When you hear about blockchain, it’s usually in the context of financial transactions, most notably its enablement of Bitcoin and other cryptocurrencies.
But in its elemental form, blockchain is simply a decentralised ledger in the form of a database, shared across connected computers where transactions can be independently verified and trusted.
In an increasingly connected world, it’s no surprise blockchain technology has sparked much chatter about how far-reaching its application could be, with the potential to transform nearly every industry. So, could blockchain change project management? The short answer is yes. The long answer is yes, most likely through industries first and then the discipline as a whole.
Here are just a few of the ways blockchain technology is expected to impact the future of business, including project management:
In industries where competition is razor sharp, and every business is looking for that next “edge,” whether it’s blockchain or drone delivery, blockchain will attract many early adopters.
“We’re quite confident that it has big, big implications in supply chain, transportation and logistics,” FedEx Chief Executive Officer, Fred Smith, told attendees at a blockchain conference in New York last year. “It’s the next frontier that’s going to completely change worldwide supply chains.”
They aren’t alone. FedEx rival DHL co-authored a study that shows how blockchain could change the industry by eliminating the manual processes that cause friction across the global supply chain. Their 2018 study predicts blockchain will have far-reaching implications—increasing data transparency, saving money, accelerating “the physical flow of goods,” reducing counterfeiting and creating “more innovative business models” among other advances.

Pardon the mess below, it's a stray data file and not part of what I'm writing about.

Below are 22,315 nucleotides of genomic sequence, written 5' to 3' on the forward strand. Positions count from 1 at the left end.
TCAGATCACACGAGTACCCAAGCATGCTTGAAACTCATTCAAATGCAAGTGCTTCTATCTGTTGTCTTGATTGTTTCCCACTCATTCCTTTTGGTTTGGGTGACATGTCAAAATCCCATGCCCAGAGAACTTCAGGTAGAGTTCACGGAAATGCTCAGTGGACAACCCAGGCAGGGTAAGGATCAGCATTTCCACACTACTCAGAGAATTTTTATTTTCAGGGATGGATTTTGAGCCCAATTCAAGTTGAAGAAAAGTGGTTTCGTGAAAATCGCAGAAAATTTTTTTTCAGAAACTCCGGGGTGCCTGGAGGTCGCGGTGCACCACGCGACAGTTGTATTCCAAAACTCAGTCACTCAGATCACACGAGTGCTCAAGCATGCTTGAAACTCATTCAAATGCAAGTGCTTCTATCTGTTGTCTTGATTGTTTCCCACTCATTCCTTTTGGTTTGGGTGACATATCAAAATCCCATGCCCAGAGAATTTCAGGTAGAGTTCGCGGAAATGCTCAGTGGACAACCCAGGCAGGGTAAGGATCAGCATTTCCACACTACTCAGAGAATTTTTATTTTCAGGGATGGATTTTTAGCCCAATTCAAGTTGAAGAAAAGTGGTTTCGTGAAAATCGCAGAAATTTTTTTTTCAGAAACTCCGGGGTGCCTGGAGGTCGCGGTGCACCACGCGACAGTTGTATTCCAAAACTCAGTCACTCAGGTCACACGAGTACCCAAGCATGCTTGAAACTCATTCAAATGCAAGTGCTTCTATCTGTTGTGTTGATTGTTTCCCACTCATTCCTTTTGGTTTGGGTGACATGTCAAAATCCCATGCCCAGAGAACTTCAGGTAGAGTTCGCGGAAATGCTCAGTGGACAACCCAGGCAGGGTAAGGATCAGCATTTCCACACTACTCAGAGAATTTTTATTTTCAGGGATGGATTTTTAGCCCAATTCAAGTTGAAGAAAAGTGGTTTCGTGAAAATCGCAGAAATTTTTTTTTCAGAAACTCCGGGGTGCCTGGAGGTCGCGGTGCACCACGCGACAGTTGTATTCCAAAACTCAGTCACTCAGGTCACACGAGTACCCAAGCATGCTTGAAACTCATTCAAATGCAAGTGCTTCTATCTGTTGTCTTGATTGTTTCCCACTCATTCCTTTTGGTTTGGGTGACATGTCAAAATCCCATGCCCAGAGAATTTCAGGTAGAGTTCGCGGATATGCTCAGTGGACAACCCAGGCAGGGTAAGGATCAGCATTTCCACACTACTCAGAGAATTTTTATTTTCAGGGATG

It will still take physical materials to build things, but that doesn’t mean the disruptive power of blockchain won’t transform construction as well. Here’s one academic’s take on the future for that industry:
“On the construction site, blockchain can improve the reliability and trustworthiness of construction logbooks, works performed and material quantities recorded. In the facility maintenance phase, blockchain’s main potential is the secure storage of sensor data which are sensitive to privacy.”
Improving project delivery
Blockchain technology will surely change the way project management professionals engage with all aspects of their discipline and eventually increase the quality and lower the cost of projects overall.
Take contracts, for example. The Australian government is pairing up with IBM to create blockchain “smart” contracts. This new Australian National Blockchain (ANB) platform will enable “companies nationwide to join the network to use digitised contracts, exchange data and confirm the authenticity and status of legal contracts,” according to the consortium leading the effort.
Therefore, instead of a project manager tracking each stage of a contract lifecycle, business events could be automatically and digitally triggered with full transparency on all sides.
Delegating this type of low-leverage work to technology can free up time for more true collaboration, the kind that requires human perspectives and inputs.
‘Internet of value’
In all, blockchain is predicted to reach a USD $23.3 billion global market by 2023, with a compound annual growth rate exceeding 80% between 2018 and 2023.
But the true potential and promise of blockchain is as boundless as the Internet itself. Or, as one of the more noted experts on blockchain, Canadian executive and author Don Tapscott, writes:
“The first generation of the digital revolution brought us the Internet of information. The second generation—powered by blockchain technology—is bringing us the Internet of value: a new platform to reshape the world of business and transform the old order of human affairs for the better.
These are exciting times ahead.
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